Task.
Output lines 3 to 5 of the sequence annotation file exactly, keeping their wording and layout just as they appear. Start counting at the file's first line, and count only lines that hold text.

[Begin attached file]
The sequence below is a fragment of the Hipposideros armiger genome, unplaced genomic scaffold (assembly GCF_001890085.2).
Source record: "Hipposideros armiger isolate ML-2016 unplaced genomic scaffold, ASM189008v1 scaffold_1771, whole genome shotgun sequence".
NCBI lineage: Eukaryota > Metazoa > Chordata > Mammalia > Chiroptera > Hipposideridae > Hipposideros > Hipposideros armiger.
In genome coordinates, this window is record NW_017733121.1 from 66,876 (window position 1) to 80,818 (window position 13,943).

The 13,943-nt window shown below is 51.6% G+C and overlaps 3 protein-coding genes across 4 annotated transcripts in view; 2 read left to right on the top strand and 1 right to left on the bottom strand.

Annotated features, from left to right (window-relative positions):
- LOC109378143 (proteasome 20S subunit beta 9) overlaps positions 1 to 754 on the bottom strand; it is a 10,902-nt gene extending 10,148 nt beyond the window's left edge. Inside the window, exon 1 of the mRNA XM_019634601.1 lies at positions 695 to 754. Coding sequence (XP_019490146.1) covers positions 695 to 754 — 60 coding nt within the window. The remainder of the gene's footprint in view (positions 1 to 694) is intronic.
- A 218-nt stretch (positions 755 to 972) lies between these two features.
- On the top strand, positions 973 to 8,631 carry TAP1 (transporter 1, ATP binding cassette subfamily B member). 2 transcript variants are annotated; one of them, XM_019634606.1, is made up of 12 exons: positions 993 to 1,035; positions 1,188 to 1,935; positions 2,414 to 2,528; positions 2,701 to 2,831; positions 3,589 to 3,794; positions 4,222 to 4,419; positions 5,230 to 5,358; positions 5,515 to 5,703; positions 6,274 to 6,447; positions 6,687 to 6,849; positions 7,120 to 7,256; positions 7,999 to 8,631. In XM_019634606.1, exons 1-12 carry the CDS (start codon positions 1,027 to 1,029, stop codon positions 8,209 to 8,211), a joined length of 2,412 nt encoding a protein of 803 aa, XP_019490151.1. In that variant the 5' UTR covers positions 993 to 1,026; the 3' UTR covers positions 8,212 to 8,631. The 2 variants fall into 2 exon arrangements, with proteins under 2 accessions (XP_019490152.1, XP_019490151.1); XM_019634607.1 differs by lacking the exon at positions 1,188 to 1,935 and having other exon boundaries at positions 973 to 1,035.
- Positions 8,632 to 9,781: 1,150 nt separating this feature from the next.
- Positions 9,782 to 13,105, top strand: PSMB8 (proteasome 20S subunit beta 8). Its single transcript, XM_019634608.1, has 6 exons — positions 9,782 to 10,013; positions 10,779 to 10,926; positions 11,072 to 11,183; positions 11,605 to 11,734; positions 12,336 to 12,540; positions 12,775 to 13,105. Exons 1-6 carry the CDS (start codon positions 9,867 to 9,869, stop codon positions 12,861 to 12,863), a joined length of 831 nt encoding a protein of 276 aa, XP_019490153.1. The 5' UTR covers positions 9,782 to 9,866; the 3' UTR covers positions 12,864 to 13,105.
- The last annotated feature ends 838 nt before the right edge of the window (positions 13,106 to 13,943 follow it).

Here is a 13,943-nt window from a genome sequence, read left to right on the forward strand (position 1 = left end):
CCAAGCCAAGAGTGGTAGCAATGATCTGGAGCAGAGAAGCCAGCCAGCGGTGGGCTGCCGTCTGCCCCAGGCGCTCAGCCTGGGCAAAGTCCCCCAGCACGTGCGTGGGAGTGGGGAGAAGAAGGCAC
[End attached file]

NCBI lineage: Eukaryota > Metazoa > Chordata > Mammalia > Chiroptera > Hipposideridae > Hipposideros > Hipposideros armiger.
In genome coordinates, this window is record NW_017733121.1 from 66,876 (window position 1) to 80,818 (window position 13,943).

The 13,943-nt window shown below is 51.6% G+C and overlaps 3 protein-coding genes across 4 annotated transcripts in view; 2 read left to right on the top strand and 1 right to left on the bottom strand.